Boy touching the hand of his new infant baby sister at the hospital nursery
Having a baby in the NICU is a risk factor for PMADs. Photo credit: Shutterstock

The Average Time Babies Spend In The NICU & Why It Matters

by Steph Montgomery

When pregnant people envision their impending labor and delivery, rarely is a trip to the neonatal intensive care unit (NICU) involved. But sometimes babies require extra attention after birth, which is why it's helpful for all parents to learn about what a potential NICU visit could entail, including the average time parents spend with their babies in the NICU.

Each year, about 14.4 percent of babies will be admitted to the NICU, according to a 2011 study conducted by the March of Dimes and the National Perinatal Information Center/Quality Analytic Services. Most babies are admitted to the NICU because they were born prematurely, have a low birth weight, or have a health condition that requires special care or observation, according to Stanford Children's Health. All of the these factors are considered to determine how long a baby needs to stay and the treatment plan to get them to a point when they can go home.

The 2011 March of Dimes study found that the average NICU stay for neonates was 13.2 days. However, the same study noted that there was a dramatic difference in length of stay for preterm infants compared to late preterm and term babies, with babies born at 32 weeks gestation or earlier staying an average of 46 days, while babies born at 39 to 41 weeks staying an average of 4.9 days.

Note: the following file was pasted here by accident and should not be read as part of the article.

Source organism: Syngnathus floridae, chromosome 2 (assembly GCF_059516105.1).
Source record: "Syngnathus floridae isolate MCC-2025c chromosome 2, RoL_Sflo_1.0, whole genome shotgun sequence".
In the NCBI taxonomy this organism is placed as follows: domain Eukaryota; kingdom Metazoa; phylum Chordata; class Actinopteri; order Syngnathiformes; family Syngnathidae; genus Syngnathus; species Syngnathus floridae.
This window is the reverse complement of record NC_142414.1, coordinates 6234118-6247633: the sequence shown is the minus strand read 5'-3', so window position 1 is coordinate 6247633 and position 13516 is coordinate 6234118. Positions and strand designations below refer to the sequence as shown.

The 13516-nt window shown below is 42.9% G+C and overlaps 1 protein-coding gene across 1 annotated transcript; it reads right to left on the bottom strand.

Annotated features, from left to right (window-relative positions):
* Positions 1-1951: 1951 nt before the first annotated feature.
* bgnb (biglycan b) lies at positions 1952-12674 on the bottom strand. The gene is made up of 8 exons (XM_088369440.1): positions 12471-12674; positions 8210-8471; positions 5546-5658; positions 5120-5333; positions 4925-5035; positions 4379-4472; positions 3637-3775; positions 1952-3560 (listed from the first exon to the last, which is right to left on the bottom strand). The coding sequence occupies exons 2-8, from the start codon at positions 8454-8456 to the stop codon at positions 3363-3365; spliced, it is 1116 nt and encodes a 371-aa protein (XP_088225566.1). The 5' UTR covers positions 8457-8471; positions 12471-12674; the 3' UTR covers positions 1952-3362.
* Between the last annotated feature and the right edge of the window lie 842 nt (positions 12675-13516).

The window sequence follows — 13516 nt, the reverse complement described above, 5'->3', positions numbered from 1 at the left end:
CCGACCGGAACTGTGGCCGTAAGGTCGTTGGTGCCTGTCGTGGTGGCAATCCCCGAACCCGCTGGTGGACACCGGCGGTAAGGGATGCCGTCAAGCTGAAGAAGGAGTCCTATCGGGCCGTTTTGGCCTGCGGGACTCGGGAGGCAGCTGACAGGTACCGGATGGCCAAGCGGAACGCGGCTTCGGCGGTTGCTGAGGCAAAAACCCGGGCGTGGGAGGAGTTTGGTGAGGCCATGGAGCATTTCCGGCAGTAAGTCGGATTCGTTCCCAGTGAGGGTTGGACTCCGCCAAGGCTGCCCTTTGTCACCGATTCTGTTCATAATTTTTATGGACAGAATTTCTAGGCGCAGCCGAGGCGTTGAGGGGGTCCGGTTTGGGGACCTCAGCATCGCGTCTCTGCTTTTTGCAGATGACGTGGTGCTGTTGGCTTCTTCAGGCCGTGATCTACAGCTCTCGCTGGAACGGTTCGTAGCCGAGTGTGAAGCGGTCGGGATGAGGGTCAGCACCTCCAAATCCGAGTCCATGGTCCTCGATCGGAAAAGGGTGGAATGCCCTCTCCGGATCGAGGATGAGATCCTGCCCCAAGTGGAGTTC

While some babies who are born at low birth weights (less than 5 pounds) are healthy, babies with low birth rates have a higher risk of health problems with their lungs, brain, heart, gastrointestinal tract, liver, eyes and immune system, as cited by the March of Dimes. They may be admitted to the NICU to address one or more of these concerns, or for observation.

Other common reasons for admittance to the NICU, per the March of Dimes, include breathing distress, jaundice (which can be due to prematurity or feeding issues), infections, and hypoglycemia (low blood sugar). A 2018 study published in the Jornal de Pediatria found that 30.9% of babies developed hypernatremia — a condition caused by not getting enough breast milk or formula in their first few days of life, which can also require a stay in a special care nursery.

Courtesy of Steph Montgomery

To find out more about how long new parents can expect their babies to be in the NICU, Romper spoke with Houston-based Neonatal Nurse Practitioner Dottie Land Jones, MSN, APRN, NNP-BC, and Omaha mom Maureen Grace, about what NICU stays look like in real life.

"We generally tell parents that their due date is a good estimate as to when a preemie will go home," Jones tells me, while noting that health status can impact when they are discharged. "The more premature the baby the bigger risk of complications that can increase the length of stay." For example, according to Jones, a baby born at 33 weeks gestation will likely only need to stay in the NICU for about three weeks. A baby born at 24 weeks gestation, however, may need to stay longer due to potential complications as a result of their premature birth.